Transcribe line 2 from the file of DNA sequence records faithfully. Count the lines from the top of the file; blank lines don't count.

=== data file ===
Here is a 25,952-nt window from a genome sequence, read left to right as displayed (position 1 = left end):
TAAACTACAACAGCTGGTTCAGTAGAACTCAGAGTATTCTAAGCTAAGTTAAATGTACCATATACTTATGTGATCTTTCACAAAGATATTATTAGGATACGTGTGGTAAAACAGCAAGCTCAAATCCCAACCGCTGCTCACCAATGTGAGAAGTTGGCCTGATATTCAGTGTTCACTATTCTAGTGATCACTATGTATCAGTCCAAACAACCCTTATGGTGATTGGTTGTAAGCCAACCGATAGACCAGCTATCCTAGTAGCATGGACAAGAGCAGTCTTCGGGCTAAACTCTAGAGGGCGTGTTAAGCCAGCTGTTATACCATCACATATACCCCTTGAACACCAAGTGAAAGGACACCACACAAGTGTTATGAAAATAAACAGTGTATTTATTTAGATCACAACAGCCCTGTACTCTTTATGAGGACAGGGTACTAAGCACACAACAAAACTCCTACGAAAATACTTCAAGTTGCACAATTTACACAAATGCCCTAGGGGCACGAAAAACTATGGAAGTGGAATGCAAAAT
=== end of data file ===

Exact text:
TAAACTACAACAGCTGGTTCAGTAGAACTCAGAGTATTCTAAGCTAAGTTAAATGTACCATATACTTATGTGATCTTTCACAAAGATATTATTAGGATACGTGTGGTAAAACAGCAAGCTCAAATCCCAACCGCTGCTCACCAATGTGAGAAGTTGGCCTGATATTCAGTGTTCACTATTCTAGTGATCACTATGTATCAGTCCAAACAACCCTTATGGTGATTGGTTGTAAGCCAACCGATAGACCAGCTATCCTAGTAGCATGGACAAGAGCAGTCTTCGGGCTAAACTCTAGAGGGCGTGTTAAGCCAGCTGTTATACCATCACATATACCCCTTGAACACCAAGTGAAAGGACACCACACAAGTGTTATGAAAATAAACAGTGTATTTATTTAGATCACAACAGCCCTGTACTCTTTATGAGGACAGGGTACTAAGCACACAACAAAACTCCTACGAAAATACTTCAAGTTGCACAATTTACACAAATGCCCTAGGGGCACGAAAAACTATGGAAGTGGAATGCAAAAT